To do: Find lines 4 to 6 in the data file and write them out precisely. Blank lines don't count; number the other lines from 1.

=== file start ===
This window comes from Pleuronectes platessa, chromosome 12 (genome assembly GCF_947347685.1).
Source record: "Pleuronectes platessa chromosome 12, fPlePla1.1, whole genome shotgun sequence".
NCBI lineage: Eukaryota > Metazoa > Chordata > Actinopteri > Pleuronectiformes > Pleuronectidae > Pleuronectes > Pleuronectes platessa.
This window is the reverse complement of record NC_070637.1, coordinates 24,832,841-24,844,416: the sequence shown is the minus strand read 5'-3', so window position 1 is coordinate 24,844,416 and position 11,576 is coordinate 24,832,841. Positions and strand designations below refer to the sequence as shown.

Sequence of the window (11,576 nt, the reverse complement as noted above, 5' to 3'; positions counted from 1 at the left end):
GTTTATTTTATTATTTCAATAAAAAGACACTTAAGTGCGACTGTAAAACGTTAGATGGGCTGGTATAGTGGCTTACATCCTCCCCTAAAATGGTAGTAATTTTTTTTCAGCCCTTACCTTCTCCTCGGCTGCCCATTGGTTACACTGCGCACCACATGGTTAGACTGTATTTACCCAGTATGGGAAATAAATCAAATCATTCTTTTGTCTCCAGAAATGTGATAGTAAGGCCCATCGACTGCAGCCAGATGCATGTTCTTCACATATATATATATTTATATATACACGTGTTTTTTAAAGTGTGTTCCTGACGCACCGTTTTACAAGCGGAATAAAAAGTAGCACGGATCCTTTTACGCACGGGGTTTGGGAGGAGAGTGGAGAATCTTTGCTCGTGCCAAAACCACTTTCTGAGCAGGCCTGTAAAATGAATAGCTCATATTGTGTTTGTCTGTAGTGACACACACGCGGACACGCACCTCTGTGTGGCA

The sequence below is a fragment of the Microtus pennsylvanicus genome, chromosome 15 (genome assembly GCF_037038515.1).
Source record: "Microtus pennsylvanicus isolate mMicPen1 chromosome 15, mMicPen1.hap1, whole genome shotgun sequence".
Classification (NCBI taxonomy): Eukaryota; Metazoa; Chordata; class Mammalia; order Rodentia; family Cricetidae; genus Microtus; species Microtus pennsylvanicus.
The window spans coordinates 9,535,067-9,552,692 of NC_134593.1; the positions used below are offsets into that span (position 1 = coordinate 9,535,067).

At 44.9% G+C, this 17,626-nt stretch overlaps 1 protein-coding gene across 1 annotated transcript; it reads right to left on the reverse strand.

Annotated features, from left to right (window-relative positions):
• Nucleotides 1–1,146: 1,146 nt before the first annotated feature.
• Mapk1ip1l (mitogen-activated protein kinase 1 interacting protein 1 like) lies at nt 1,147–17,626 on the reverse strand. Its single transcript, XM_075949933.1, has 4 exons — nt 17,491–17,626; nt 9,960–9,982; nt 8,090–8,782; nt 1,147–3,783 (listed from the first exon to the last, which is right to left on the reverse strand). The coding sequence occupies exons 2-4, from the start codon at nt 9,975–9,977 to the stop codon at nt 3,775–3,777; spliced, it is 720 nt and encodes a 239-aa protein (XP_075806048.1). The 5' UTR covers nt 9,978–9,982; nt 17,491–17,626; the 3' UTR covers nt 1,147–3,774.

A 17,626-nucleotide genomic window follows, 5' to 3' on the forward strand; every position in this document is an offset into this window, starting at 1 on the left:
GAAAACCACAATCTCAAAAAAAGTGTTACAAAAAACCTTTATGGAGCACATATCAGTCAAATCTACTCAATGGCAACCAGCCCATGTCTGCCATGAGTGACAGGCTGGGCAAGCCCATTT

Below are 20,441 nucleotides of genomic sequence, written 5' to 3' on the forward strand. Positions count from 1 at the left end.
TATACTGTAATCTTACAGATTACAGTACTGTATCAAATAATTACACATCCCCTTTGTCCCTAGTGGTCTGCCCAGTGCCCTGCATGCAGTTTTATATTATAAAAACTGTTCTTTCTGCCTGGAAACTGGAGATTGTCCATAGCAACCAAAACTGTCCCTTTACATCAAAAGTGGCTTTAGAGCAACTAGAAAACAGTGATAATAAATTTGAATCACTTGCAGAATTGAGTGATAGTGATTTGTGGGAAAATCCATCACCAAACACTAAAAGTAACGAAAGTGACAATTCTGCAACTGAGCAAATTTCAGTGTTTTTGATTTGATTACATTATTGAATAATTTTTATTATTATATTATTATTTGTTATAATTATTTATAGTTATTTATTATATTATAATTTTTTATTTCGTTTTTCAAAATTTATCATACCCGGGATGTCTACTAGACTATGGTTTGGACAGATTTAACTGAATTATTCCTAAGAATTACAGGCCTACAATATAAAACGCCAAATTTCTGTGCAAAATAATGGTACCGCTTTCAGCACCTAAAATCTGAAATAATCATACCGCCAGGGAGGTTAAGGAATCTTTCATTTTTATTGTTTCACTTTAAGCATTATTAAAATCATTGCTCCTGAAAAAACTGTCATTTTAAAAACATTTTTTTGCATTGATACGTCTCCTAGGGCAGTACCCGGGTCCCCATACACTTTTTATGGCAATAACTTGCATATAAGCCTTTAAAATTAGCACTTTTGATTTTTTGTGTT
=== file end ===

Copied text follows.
This window is the reverse complement of record NC_070637.1, coordinates 24,832,841-24,844,416: the sequence shown is the minus strand read 5'-3', so window position 1 is coordinate 24,844,416 and position 11,576 is coordinate 24,832,841. Positions and strand designations below refer to the sequence as shown.

Sequence of the window (11,576 nt, the reverse complement as noted above, 5' to 3'; positions counted from 1 at the left end):
GTTTATTTTATTATTTCAATAAAAAGACACTTAAGTGCGACTGTAAAACGTTAGATGGGCTGGTATAGTGGCTTACATCCTCCCCTAAAATGGTAGTAATTTTTTTTCAGCCCTTACCTTCTCCTCGGCTGCCCATTGGTTACACTGCGCACCACATGGTTAGACTGTATTTACCCAGTATGGGAAATAAATCAAATCATTCTTTTGTCTCCAGAAATGTGATAGTAAGGCCCATCGACTGCAGCCAGATGCATGTTCTTCACATATATATATATTTATATATACACGTGTTTTTTAAAGTGTGTTCCTGACGCACCGTTTTACAAGCGGAATAAAAAGTAGCACGGATCCTTTTACGCACGGGGTTTGGGAGGAGAGTGGAGAATCTTTGCTCGTGCCAAAACCACTTTCTGAGCAGGCCTGTAAAATGAATAGCTCATATTGTGTTTGTCTGTAGTGACACACACGCGGACACGCACCTCTGTGTGGCA